It saddens us today to report on the death of Giuseppe ‘‘Joe’’ Vraca, but it is an honour to share his life story with our community.
By his own account, Mr Vraca came to Australia in 1961 with virtually nothing and through hard work and the support of family went on to build a horticultural empire.
His memories of the earliest days, while ever polite, do not paint an entirely welcoming picture.
‘‘There were good people around when I came here, but I felt that they looked down on me,’’ Mr Vraca is credited with saying in Simmon Pang’s book The Local Heroes.
Mr Vraca also recalls the plight of Italian migrants during World War II who came to Shepparton before his arrival.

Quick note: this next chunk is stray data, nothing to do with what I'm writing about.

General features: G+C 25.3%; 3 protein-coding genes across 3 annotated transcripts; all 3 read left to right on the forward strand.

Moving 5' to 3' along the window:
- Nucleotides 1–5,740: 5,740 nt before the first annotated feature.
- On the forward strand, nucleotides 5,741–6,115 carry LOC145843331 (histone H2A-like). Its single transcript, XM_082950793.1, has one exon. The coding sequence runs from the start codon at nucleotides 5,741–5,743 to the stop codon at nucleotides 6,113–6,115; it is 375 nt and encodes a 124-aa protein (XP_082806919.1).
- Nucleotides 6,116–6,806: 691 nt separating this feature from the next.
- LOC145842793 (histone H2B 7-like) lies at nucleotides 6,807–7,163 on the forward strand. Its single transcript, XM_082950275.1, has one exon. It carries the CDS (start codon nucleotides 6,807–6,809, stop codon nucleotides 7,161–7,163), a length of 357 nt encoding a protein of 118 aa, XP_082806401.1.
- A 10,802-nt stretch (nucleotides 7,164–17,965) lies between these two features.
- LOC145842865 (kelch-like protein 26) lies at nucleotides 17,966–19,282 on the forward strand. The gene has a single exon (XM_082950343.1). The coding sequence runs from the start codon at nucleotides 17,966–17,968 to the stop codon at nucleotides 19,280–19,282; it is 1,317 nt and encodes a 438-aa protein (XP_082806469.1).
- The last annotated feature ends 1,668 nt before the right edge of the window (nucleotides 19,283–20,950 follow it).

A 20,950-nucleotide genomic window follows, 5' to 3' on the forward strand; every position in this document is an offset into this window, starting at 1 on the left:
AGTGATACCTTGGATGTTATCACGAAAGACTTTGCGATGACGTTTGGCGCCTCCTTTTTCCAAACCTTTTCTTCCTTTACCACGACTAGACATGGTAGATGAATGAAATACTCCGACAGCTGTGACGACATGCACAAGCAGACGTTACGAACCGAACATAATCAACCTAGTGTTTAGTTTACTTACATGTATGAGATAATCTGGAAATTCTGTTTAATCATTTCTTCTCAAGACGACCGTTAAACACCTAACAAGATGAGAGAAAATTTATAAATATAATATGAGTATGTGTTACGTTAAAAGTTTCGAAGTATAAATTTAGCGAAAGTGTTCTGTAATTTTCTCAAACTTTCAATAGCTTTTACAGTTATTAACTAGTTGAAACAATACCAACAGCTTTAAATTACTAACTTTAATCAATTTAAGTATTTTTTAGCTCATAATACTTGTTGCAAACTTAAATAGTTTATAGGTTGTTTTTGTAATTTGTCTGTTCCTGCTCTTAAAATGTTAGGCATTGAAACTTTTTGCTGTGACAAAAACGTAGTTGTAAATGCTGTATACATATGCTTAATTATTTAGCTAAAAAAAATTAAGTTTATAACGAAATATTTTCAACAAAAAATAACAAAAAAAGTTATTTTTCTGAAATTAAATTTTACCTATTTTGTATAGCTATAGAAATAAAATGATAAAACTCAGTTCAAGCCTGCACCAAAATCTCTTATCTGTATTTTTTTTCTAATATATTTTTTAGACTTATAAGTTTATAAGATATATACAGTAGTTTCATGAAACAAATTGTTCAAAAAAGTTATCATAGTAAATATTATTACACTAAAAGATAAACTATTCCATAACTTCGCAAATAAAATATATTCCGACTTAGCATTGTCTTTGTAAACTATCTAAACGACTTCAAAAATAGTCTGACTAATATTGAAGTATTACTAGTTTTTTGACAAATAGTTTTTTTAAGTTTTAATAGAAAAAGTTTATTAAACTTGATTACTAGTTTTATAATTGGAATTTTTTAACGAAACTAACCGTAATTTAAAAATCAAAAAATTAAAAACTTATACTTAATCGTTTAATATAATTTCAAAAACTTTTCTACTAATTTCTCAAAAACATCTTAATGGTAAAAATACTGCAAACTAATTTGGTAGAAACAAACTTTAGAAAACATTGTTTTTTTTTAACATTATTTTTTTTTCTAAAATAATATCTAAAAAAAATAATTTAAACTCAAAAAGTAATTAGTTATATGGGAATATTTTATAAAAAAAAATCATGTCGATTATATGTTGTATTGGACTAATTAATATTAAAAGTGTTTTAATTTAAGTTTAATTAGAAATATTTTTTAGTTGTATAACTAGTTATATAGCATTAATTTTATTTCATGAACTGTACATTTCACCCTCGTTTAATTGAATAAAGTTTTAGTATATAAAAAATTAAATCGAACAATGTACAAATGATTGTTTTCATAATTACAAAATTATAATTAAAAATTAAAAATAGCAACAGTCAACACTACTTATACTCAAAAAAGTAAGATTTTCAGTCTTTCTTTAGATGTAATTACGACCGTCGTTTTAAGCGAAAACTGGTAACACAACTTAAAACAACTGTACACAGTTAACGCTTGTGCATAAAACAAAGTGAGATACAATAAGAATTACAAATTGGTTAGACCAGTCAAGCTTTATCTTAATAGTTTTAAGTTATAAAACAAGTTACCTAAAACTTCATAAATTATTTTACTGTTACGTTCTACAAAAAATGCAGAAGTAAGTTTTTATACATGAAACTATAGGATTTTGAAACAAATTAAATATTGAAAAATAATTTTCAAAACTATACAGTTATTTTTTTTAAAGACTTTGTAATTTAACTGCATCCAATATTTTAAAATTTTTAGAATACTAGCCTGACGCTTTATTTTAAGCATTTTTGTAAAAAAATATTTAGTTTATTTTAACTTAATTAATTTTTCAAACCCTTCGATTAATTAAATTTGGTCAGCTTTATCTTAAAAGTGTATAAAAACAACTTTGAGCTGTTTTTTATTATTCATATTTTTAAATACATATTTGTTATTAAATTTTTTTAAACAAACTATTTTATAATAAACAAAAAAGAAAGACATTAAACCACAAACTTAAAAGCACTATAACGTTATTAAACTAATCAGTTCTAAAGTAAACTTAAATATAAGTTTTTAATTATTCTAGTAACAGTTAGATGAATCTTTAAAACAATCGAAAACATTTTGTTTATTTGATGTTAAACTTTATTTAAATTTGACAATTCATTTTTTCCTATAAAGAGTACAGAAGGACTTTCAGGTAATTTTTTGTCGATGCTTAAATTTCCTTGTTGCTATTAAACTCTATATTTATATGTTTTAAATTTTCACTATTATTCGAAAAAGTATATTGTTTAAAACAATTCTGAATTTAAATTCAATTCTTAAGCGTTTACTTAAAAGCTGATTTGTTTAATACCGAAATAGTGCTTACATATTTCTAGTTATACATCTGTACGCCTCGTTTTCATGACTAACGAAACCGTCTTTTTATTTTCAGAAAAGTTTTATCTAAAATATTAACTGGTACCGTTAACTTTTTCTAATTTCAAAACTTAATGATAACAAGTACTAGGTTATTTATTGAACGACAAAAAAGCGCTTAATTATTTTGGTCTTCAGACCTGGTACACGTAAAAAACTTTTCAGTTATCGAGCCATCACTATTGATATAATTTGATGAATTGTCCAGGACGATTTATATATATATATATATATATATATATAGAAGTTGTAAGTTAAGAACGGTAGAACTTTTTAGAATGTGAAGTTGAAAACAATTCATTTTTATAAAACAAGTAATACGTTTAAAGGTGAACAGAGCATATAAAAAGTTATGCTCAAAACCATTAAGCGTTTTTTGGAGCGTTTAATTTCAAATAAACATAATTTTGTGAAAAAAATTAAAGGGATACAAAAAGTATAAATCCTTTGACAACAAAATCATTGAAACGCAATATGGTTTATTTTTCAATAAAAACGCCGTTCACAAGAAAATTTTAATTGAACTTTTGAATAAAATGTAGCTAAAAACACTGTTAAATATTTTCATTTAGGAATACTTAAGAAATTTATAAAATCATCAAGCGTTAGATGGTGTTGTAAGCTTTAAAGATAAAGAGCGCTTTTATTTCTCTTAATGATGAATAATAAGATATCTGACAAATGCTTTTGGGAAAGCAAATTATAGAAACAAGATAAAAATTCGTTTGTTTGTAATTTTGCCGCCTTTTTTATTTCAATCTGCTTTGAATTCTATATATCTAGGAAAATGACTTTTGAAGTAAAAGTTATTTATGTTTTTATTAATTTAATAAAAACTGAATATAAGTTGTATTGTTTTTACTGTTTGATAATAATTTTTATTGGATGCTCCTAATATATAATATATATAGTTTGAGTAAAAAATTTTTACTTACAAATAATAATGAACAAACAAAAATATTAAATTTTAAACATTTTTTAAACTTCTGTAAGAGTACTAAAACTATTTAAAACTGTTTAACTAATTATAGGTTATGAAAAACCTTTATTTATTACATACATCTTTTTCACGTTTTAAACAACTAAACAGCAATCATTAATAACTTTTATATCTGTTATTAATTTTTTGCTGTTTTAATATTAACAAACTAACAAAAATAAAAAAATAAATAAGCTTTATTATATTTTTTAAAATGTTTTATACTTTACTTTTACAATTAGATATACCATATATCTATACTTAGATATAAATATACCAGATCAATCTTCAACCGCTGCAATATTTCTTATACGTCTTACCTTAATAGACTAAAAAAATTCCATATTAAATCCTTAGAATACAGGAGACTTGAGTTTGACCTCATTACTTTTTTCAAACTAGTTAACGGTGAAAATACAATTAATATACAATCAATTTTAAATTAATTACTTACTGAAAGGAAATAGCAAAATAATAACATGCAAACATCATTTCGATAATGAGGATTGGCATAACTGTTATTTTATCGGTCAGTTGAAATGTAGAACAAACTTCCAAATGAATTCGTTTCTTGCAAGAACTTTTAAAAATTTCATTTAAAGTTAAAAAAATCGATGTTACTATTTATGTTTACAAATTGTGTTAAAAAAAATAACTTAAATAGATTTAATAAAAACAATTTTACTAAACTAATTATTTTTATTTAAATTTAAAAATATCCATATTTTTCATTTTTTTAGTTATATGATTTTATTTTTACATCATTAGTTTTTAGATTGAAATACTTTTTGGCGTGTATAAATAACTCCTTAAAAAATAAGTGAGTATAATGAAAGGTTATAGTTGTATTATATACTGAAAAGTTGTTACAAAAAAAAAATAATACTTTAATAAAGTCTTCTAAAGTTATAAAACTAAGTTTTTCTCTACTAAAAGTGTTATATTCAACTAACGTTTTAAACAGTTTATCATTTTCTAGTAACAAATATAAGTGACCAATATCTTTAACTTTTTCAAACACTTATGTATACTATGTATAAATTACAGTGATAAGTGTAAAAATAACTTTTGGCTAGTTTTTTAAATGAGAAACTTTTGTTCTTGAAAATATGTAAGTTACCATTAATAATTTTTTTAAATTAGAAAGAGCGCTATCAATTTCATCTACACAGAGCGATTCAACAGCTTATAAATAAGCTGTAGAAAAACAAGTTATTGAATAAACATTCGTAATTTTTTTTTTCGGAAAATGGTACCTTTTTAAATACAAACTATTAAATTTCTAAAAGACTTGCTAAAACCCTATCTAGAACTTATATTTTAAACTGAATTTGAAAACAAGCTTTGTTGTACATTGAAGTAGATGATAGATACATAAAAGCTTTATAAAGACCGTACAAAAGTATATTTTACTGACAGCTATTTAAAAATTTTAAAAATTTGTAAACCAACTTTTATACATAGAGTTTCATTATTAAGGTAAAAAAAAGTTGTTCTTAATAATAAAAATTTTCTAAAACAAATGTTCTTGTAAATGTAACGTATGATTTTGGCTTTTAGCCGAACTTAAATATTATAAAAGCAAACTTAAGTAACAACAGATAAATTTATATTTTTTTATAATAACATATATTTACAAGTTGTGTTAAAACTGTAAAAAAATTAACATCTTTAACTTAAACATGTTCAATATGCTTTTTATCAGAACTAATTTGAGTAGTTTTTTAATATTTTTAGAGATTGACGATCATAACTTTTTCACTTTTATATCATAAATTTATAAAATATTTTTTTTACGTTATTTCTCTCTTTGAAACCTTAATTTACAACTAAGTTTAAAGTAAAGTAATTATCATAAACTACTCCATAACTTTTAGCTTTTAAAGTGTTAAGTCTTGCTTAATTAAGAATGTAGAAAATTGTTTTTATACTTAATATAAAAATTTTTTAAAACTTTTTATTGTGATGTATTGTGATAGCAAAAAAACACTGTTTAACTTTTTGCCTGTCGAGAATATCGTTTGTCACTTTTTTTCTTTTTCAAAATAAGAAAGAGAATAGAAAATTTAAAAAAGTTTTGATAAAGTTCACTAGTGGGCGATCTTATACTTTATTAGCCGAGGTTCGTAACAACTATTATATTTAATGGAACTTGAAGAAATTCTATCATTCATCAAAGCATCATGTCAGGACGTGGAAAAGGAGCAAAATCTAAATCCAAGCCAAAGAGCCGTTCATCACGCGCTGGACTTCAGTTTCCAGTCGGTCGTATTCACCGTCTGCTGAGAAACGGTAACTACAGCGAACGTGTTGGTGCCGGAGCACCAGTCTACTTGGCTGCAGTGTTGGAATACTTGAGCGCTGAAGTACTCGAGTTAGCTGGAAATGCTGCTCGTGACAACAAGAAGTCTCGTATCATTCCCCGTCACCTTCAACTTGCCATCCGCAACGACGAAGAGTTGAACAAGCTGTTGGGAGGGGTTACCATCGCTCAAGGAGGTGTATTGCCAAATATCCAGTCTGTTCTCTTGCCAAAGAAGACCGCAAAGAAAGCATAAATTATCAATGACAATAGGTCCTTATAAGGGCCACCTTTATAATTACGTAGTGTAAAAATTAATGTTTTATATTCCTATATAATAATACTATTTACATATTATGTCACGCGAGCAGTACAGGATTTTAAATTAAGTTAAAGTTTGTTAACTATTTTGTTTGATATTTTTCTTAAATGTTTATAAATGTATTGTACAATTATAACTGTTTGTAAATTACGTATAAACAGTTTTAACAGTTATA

‘‘Their guns and radios were confiscated, and they had to report to the local police station weekly ... When they went into the local pub for a drink, if some locals started to pick a fight, they would walk out quietly without a word, which was very wise, as they didn’t want to cause trouble.’’
Although their origins may have changed and the motivations may be different to those of Italians in the late 1950s/early 1960s, the struggles upon arrival of new migrants seem to have remained similar.
Mr Vraca believed it was important to embrace and support those who chose to leave their livelihoods and loved ones behind, travel numerous seas and continents in the hopes of a better life in Australia.
The News echoes these sentiments, encouraging all to embrace new arrivals in our community and remember how fortunate we are to be able live in such a sought-after country.